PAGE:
The convergence of routes between the Richmond and Danville and Virginia Central railroad created competition in the South. The Richmond and Danville railroad travelled south from Richmond to Danville, passing through Burkeville on its route. The Virginia Central railroad proceeded from Richmond to the western part of Virginia, crossing Charlottesville and Jordanville. Both of these railroads converged in Richmond which caused competition for customers and revenue. Richmond was not the only city in which there was competition among Southern railroads. Some other cities included Charlottesville, Burkeville, Petersburg, and Manassas. All of these cities made it difficult for railroads to raise their prices without affecting their business.
By the late 1850's, open competition meant that Richmond's railroads were no longer reserved for the elite, but accessible to all classes. With the monopoly of some railroads, people were agitated and wary at the high prices of railroads for freight and passenger rates. Using the policy of laissez-faire, railroads took advantage of the government and its system. In the 1850's the government was going to ignore the laissez-faire policy in an effort to regulate prices, but the free competition amongst the railroads soon overcame the fading monopolies. In Lieutenant M.F. Maury's letter from Fredericksburg, Virginia, he wrote, "Monopolists charge maximum rates for everything...Hence, in this country we go strong for open competition, and are so much against monopolies generally." The government not only helped the daily passengers who used the railroads frequently, but it also aided the farmers and merchants who used the railroads to carry their freight to other areas. With the transporting of the imported and exported goods, the railroads were able to support some of the industries and manufacturers. Therefore, the railroads played a vital role in forming commercial links and assisting the economic and industrial growth of Antebellum Richmond.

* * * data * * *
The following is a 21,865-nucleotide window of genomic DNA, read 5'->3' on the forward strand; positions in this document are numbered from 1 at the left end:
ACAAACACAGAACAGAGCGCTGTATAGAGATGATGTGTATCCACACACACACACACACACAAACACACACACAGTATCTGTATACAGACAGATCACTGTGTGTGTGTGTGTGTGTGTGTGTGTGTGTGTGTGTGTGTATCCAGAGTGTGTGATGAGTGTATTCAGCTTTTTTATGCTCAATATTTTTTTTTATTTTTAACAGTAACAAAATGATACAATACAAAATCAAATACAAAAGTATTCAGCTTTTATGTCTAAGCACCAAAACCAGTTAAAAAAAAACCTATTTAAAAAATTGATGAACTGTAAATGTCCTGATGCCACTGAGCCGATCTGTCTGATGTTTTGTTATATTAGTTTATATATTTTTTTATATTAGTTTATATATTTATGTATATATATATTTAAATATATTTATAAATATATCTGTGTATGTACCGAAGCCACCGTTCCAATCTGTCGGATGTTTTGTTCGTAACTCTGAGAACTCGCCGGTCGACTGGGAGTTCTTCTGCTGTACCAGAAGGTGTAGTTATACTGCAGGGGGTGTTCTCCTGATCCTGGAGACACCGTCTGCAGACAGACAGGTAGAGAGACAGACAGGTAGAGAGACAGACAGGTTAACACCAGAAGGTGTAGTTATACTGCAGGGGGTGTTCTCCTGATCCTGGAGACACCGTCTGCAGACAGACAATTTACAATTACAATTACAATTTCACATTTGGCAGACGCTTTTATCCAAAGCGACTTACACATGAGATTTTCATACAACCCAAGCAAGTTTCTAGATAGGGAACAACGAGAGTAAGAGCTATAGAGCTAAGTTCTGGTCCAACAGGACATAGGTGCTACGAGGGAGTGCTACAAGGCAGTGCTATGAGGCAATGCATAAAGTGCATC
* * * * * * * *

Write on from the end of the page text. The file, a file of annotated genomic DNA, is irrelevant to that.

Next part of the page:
This economic and industrial growth led some Richmonders to feel skeptical toward the railroad, believing the addition of railroads would mean higher taxes. Higher taxation caused much disbelief in the railroad systems because several people felt that taxes would be raised in an attempt to financially support the railroads. Although Richmonders showed resistance against the addition of railroads, the increased commercial growth in Richmond overcame the negative feelings and disbelief. In 1854, Lieutenant M. F. Maury wrote, "...are you going to increase the rate of taxation upon our friends in Virginia, that you may raise the money for building this road, and then come down on them, year after year, with additional levies to keep it in running order?" This excerpt from Maury's letter corresponds to many of the feelings and attitudes that were expressed concerning the railways in Antebellum Richmond. The railroads in Richmond promoted economic growth and raised the revenue of the city, which could pay for the total cost of the railroads and their further construction.
Another basic fear that citizens had concerning the railroads was safety. They believed that railroads were causing too many injuries, but many of these views would change as the citizens realized the profitability of railroads. Some people were making suggestions for improvement, such as a double track road to reduce and help avoid collisions on the railways. Alternatively, other people thought that parallel lines and railroad systems would be wasteful and unnecessary. More of the contingent injuries to the passengers were caused by the passengers' erroneous behaviors rather than actual collisions. The railroads provided a reasonable amount of safety and security for the people of Antebellum Richmond, while reassuring the city with its economic stability and commercial growth.
Railroads contributed largely to the molding of Richmond into a major commercial center in the South, but the people of Richmond took their ideas and expectations to an extreme degree. Many had expectations and dreams of competing with New York, the center of the country in commercialization. Richmond had neither the population nor the ports to compete with New York. One Richmonder said, "no people are independent who are compelled to rely upon others for industry." This statement was mainly aimed at the South's dependence on the North for industry. It is obvious that Richmond and the South needed the commercial ties with the North and West. In Allan Pred's Urban Growth and the Circulation of Information, he writes: